Conversations about teaching mathematics don’t just magically happen.

Recognize these two staff members?

Person A (thinks he) has a lot to say. He likes to talk. He needs to talk. You can’t ignore Person A. He won’t let you.

Person B also has a lot to say. Maybe. He doesn’t like to talk. Besides, Person B also has a lot of marking. He brings it to staff meetings and pro-d workshops.

I’ve been both Person A and Person B. The following activity, “The Interview Matrix”, allows me to be neither. I first participated in “The Interview Matrix” in a session facilitated by Jordan Tinney.

The Process

Participant are divided into groups of four. Group members number themselves from 1 to 4.

Over six five-minute rounds (see below), each member interviews and is interviewed by the other three group members. For example, in Round 1, Person 1 interviews Person 2 about Question 1; in Round 2, Person 1 is interviewed by Person 4 about Question 4. In the seventh round, each person writes a summary of the responses to his/her question.

Participants are reorganized into four groups according to question number. Those who asked the same question gather together to share their findings.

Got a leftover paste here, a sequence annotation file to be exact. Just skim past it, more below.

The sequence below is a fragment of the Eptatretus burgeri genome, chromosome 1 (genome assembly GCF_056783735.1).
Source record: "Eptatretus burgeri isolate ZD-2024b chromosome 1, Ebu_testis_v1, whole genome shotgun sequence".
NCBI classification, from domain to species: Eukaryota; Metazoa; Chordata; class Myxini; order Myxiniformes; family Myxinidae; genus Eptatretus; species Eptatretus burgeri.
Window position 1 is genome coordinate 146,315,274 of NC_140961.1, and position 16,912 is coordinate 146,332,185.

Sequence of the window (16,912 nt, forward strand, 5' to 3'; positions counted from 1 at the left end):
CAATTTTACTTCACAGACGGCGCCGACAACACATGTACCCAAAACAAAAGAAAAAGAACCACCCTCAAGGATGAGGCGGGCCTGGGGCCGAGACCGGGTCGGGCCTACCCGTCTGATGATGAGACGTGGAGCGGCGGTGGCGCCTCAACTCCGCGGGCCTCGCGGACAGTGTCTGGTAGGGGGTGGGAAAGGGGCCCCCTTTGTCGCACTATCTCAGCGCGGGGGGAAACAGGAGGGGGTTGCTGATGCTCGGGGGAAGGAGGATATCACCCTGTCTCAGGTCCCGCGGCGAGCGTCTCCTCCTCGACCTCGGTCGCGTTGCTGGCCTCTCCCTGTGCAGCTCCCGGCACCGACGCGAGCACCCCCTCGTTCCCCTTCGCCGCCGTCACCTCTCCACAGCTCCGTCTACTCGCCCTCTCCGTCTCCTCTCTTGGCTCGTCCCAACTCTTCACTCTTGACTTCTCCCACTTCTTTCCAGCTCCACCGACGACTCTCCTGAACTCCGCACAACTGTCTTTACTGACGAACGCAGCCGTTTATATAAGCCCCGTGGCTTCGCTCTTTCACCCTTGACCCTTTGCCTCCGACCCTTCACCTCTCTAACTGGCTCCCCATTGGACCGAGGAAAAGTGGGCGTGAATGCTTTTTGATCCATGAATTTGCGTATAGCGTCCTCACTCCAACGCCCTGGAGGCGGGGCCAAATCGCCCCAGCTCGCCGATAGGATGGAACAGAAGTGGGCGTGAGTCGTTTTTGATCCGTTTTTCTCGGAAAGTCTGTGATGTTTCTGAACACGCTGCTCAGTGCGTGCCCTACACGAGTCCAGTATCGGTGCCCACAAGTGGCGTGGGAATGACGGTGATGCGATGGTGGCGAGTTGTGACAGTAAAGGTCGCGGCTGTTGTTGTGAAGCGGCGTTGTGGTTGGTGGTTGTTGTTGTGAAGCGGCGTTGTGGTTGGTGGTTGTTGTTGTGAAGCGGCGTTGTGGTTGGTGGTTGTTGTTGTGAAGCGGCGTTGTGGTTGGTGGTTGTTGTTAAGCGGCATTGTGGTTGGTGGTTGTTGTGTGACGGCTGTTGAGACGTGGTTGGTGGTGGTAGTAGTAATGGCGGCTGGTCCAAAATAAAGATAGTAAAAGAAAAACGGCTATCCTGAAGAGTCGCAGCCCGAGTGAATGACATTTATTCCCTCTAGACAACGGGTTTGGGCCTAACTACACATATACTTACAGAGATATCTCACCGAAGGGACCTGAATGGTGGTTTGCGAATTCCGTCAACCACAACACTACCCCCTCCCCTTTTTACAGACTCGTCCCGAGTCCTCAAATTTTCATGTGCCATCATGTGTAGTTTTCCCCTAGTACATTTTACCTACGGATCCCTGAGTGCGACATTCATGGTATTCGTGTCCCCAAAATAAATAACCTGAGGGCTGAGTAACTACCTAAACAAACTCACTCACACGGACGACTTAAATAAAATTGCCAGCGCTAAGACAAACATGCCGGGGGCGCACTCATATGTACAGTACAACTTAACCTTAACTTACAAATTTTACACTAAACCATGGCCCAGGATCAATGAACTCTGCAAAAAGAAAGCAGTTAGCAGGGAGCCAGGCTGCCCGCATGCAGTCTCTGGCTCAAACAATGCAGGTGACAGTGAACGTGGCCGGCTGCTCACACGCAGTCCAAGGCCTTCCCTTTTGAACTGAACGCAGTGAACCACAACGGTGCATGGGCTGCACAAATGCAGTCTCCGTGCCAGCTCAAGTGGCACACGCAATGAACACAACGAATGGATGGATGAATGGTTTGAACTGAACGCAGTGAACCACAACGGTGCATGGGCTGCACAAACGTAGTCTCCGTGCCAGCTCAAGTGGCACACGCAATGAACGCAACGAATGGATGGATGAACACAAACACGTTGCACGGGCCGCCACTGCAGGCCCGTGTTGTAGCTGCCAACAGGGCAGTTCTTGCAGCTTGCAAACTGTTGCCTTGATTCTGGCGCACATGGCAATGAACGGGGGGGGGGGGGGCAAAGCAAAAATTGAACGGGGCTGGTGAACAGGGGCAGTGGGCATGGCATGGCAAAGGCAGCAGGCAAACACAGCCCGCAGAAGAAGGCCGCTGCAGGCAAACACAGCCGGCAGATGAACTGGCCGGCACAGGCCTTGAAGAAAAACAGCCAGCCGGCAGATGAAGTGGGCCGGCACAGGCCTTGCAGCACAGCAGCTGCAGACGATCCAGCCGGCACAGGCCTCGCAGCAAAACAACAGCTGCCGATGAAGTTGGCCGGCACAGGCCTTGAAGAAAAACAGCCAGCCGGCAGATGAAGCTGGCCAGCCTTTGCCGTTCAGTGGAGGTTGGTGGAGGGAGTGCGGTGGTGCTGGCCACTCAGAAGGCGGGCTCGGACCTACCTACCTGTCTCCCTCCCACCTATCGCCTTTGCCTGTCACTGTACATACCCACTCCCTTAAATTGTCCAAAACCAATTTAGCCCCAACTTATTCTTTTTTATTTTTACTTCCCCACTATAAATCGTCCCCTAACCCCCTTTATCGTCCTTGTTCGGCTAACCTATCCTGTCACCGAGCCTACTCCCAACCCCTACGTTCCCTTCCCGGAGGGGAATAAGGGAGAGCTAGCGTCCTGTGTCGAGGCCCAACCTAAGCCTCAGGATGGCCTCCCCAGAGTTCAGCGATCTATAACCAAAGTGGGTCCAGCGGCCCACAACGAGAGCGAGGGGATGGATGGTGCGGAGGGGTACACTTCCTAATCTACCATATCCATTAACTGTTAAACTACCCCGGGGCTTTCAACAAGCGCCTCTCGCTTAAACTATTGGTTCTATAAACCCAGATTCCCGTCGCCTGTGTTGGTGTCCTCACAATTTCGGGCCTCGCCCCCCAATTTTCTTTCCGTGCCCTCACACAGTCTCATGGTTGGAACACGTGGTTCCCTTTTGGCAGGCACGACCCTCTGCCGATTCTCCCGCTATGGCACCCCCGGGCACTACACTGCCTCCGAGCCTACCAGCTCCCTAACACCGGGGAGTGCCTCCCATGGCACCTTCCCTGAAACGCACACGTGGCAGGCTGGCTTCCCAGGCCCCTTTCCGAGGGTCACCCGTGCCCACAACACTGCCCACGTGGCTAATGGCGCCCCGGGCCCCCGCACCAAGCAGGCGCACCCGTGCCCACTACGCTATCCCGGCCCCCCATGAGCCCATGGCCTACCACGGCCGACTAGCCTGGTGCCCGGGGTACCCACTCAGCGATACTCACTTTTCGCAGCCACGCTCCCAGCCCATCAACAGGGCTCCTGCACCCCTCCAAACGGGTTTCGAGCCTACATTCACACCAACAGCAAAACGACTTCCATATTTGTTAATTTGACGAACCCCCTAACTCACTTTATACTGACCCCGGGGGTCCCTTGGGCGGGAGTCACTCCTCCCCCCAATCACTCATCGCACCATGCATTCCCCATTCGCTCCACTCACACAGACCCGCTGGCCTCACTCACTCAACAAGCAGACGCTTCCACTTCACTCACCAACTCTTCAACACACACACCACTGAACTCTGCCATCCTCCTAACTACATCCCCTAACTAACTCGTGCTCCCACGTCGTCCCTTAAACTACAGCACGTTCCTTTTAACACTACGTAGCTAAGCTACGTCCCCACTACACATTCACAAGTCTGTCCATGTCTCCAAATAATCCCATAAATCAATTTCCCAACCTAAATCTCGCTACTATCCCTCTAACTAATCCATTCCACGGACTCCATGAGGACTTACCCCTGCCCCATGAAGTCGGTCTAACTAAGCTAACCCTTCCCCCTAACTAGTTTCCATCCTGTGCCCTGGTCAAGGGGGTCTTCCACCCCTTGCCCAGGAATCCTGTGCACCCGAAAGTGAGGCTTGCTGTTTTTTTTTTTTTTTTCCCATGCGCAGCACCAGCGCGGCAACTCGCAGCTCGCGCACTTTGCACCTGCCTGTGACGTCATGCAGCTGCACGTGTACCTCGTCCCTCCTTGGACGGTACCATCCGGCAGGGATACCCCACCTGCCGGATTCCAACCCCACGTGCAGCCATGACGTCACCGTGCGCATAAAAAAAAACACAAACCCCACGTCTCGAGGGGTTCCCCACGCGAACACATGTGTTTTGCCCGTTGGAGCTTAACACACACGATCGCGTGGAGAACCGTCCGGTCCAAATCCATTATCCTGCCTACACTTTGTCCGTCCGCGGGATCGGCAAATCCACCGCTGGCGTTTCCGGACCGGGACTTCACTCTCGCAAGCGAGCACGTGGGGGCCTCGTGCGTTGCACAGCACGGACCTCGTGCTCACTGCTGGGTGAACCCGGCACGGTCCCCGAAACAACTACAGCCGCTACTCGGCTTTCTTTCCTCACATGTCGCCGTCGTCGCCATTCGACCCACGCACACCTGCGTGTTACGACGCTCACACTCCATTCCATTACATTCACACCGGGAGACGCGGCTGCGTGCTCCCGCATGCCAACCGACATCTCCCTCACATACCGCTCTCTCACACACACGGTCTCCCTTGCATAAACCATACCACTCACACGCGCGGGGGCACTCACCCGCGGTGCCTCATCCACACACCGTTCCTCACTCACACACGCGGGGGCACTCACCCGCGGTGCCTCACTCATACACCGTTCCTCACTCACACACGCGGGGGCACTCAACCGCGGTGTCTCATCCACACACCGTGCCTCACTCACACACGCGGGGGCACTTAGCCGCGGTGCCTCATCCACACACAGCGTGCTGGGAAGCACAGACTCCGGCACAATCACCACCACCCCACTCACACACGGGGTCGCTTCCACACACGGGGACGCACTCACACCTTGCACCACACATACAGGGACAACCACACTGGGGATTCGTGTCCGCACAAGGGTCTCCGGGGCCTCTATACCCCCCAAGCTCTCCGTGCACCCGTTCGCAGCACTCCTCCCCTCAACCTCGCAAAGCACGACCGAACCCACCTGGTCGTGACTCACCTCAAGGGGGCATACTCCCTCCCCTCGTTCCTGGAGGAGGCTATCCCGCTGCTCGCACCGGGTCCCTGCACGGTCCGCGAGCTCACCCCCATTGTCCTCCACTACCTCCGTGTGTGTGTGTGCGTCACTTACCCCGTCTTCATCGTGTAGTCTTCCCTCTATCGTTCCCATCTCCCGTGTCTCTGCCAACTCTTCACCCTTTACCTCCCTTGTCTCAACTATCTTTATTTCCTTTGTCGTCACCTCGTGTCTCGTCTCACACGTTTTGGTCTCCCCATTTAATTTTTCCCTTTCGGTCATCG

Finally, everyone hears the summaries of the four questions from each of the four groups.

The Questions

I chose four themes rather than four questions. Question 1, for example, is actually made up of three questions. It is not necessary for participants to answer all three. Hopefully, at least one of them is of interest to the person being interviewed.


The word community is used in 3 of the 4 questions. It was interesting that groups interpreted this differently– community of teachers on staff, community of learners in the classroom, community of parents. This was deliberate on my part.

I’ve used this activity with three different groups and each time the participants have enjoyed it. Some math team mentors have taken this activity back to their schools to generate discussions.

One word of caution… at last, everyone gets to hear what that guy with the stack of marking has to say.


4 thoughts on “Conversations about teaching mathematics don’t just magically happen.

  1. I can’t wait to try something similar with students! I can see this being really valuable as interviewing their partner/group member about how they understand a problem or scenario. I’m a huge fan of protocols. Thanks Chris!

  2. Thanks Bryan. I’d love to see what you create for your classroom. Please keep me posted. What do you think of using an activity such as the truthiness continuum ( to get at the beliefs held by students in your hidden curriculum post ( Maybe revisit these beliefs at a later date and see the movement of statements such as “I need the teacher to tell me how to do a math problem before I can try it on my own”?

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